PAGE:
08TBILISI2212, GEORGIA: RECENT ARRESTS SHOW PROGRESS ON

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Reference ID Created Released Classification Origin
08TBILISI2212 2008-11-26 14:05 2011-08-30 01:44 SECRET//NOFORN Embassy Tbilisi

VZCZCXYZ0007
PP RUEHWEB

DE RUEHSI #2212 3311405
ZNY SSSSS ZZH
P 261405Z NOV 08 ZDK
FM AMEMBASSY TBILISI
TO RUEHC/SECSTATE WASHDC PRIORITY 0467
INFO RUEANFA/NRC WASHINGTON DC PRIORITY
RHMFISS/DEPT OF ENERGY WASHINGTON DC PRIORITY
RUEKJCS/SECDEF WASHINGTON DC PRIORITY

S E C R E T TBILISI 002212 
 
NOFORN 
SIPDIS 
 
E.O. 12958: DECL: 11/24/2018 
TAGS: KNNP PARM PGOV PREL GG
SUBJECT: GEORGIA: RECENT ARRESTS SHOW PROGRESS ON 
PREVENTING NUCLEAR SMUGGLING 
 
REF: STATE 117568 
 
Classified By: AMBASSADOR JOHN F. TEFFT FOR REASONS 1.4 (b) AND (d). 
 
1. (S/NF) Summary and Comment:  Joint cooperation between the 
USG and the Georgian government has improved Georgia's 
ability to prevent nuclear smuggling.  One area in which the 
government of Georgia continues to improve is the 
investigation of nuclear smuggling cases and the prosecution 
of traffickers.  The latest example, an October arrest and 
prosecution in Tbilisi of three Georgian radioactive 
materials traffickers, highlights this progress.  Despite 
substantial advancement of its anti-nuclear smuggling 
capabilities, the government's nonproliferation regime still 
has considerable gaps.  For example, it is not always able to 
respond to incidents where radiation is detected in a timely 
manner, due in large part to financial limitations.  The 
government continues to rely heavily on U.S. and 
international assistance in strengthening Georgia's resources 
to prevent nuclear smuggling.  End Summary and Comment. 
 
SUCCESS STORY 
 
2. (S/NF) The USG and the government of Georgia have a long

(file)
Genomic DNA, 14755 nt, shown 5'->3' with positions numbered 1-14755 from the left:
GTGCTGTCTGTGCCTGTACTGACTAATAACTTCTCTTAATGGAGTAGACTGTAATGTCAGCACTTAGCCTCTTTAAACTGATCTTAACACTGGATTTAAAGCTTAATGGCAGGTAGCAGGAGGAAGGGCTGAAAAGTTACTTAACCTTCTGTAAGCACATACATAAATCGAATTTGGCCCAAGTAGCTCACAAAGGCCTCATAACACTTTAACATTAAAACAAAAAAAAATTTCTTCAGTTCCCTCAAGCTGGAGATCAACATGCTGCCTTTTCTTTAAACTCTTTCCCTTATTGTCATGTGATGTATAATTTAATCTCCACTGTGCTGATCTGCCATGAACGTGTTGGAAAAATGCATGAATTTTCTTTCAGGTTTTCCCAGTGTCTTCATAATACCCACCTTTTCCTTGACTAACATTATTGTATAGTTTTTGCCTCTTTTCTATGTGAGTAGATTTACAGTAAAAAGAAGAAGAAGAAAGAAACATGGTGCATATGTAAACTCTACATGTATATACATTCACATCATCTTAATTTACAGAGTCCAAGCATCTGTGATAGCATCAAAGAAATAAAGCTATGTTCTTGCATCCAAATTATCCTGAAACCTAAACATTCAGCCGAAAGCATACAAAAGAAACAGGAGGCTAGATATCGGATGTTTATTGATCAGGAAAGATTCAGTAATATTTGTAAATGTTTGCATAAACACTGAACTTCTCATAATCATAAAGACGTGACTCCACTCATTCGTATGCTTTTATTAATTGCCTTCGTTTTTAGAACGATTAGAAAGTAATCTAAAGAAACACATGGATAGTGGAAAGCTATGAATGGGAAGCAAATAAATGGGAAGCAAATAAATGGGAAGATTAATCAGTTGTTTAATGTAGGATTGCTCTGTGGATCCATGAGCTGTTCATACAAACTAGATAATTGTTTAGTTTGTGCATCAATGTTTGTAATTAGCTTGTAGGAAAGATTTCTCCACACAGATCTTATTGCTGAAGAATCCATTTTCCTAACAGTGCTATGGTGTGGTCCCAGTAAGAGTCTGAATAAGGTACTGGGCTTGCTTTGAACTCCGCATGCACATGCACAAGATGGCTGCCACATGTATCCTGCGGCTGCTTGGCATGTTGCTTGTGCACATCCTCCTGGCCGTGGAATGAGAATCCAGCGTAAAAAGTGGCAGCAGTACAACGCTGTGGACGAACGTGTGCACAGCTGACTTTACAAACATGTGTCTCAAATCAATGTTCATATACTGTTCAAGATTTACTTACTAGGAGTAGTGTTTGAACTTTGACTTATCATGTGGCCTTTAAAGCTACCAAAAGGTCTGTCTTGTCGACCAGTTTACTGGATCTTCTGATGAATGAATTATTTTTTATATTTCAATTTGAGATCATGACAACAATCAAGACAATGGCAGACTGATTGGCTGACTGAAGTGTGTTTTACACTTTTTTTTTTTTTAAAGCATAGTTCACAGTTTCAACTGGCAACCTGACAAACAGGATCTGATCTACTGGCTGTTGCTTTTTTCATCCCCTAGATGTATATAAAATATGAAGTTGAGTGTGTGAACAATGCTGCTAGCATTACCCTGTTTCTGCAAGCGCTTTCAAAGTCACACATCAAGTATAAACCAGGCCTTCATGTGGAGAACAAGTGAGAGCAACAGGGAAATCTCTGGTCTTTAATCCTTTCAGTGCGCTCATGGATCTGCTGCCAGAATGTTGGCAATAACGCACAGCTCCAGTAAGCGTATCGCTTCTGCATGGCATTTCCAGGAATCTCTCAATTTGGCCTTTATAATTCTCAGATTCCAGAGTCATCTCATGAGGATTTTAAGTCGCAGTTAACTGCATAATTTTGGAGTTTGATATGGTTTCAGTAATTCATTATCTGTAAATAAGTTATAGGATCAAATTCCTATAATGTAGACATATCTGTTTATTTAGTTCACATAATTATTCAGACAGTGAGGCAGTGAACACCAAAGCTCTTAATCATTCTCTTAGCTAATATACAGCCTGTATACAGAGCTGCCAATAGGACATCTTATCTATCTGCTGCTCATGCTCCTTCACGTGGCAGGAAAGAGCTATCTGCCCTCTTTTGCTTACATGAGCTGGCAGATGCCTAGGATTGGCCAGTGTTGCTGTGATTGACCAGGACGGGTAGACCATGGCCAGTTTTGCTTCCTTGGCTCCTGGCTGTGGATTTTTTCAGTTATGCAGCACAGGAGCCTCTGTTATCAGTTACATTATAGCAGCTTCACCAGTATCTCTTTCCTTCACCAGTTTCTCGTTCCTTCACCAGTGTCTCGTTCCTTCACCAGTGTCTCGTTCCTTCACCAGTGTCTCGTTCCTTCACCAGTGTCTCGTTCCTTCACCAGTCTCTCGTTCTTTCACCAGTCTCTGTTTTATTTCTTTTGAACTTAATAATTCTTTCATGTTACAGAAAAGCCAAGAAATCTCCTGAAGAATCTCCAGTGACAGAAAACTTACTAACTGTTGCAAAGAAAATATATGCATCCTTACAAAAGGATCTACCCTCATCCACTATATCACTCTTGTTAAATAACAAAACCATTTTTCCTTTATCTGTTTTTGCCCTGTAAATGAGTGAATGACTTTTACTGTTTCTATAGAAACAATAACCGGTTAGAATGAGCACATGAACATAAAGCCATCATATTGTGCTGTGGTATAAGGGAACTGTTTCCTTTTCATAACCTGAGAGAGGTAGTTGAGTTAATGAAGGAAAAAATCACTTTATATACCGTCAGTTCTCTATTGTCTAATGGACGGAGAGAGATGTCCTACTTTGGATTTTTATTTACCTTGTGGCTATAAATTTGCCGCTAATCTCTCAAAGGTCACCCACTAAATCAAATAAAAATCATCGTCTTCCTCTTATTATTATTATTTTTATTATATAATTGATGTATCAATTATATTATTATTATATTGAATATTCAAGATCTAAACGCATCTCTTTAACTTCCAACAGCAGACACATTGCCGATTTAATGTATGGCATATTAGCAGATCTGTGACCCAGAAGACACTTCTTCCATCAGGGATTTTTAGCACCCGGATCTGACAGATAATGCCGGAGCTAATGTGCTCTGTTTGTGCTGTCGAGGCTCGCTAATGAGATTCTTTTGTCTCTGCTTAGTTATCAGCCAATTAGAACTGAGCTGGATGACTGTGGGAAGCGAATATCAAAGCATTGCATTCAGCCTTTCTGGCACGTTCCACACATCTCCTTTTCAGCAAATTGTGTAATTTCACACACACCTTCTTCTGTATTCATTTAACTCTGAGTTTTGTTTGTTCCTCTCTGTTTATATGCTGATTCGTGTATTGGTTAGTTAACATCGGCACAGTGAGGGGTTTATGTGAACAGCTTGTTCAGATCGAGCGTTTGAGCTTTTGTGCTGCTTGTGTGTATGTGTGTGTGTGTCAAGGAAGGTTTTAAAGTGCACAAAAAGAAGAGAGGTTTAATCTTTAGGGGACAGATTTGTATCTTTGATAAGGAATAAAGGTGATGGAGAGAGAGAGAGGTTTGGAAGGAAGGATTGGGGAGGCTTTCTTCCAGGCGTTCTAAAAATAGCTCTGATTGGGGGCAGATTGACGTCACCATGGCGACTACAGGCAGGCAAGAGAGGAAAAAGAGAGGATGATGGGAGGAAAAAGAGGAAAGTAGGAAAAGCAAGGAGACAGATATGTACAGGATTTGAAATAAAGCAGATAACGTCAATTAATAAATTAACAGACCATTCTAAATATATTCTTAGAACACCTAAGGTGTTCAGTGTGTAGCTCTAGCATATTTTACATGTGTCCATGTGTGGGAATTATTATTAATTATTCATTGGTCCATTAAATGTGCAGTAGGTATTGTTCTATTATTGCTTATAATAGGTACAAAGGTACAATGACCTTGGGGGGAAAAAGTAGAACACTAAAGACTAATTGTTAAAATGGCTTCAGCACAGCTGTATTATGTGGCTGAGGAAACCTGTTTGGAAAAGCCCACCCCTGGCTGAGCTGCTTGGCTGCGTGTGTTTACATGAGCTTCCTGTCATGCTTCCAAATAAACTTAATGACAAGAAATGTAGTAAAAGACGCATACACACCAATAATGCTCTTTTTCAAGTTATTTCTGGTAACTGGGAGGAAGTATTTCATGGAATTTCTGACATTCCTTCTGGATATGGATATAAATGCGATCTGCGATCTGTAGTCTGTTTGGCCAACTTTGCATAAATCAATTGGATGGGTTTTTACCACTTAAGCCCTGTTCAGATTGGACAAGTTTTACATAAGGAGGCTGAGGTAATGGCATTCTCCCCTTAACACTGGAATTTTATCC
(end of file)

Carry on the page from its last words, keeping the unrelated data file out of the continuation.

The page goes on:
history of close cooperation to secure radiological sources 
in Georgia and to improve Georgia's efforts to prevent 
nuclear smuggling.  On October 16 and November 19, U.S. and 
Georgian delegations met in Tbilisi to review the joint 
action plan to improve Georgia's anti-nuclear smuggling 
capabilities, which was signed on February 2, 2007 (see 
reftel and septel).  One area which was identified as a 
priority need in the joint action plan was maintaining 
Georgia's efforts to arrest and prosecute all identified 
nuclear smugglers.  The Georgians have had considerable 
success in this area, as indicated by the October 13 arrest 
of three Georgian radioactive materials traffickers, who were 
later sentenced to imprisonment (see TD/314-076336-08).  The 
traffickers were arrested in Tbilisi after a sting operation 
in which they attempted to sell cessium-137 to an informant. 
The traffickers initially attempted to market the material as 
uranium, but then acknowledged it was cessium, reportedly 
from Russia.  A fourth member of the group is still being 
sought.  Information regarding the arrests and prosecutions 
has not been released to the press, and reportedly not even 
to other government organizations, due to the sensitivity of 
the operation.  The investigation is ongoing, and in fact, 
the associates of the traffickers are not even aware of their 
arrest. 
 
ROOM FOR IMPROVEMENT 
 
3. (S) The government struggles, however, to fully implement 
all of the requirements set in the joint action plan. 
Working level government officials attribute this primarily 
to financial restraints and a lack of high-level government 
support.  One example is their inability to consistently 
respond quickly to incidents of radiation detection.  This is 
due both to Georgia's geography and the absence of a western 
field office of the Nuclear Radiation Security Service 
(NRSS), the agency responsible for responding to incidents 
involving radioactive sources.  The only NRSS office is in 
Tbilisi.  However, while the Georgian government still has 
much work to do to further develop its capabilities to 
prevent nuclear smuggling, the ability to successfully 
investigate and prosecute nuclear trafficking cases speaks 
volumes for its efforts thus far. 
TEFFT

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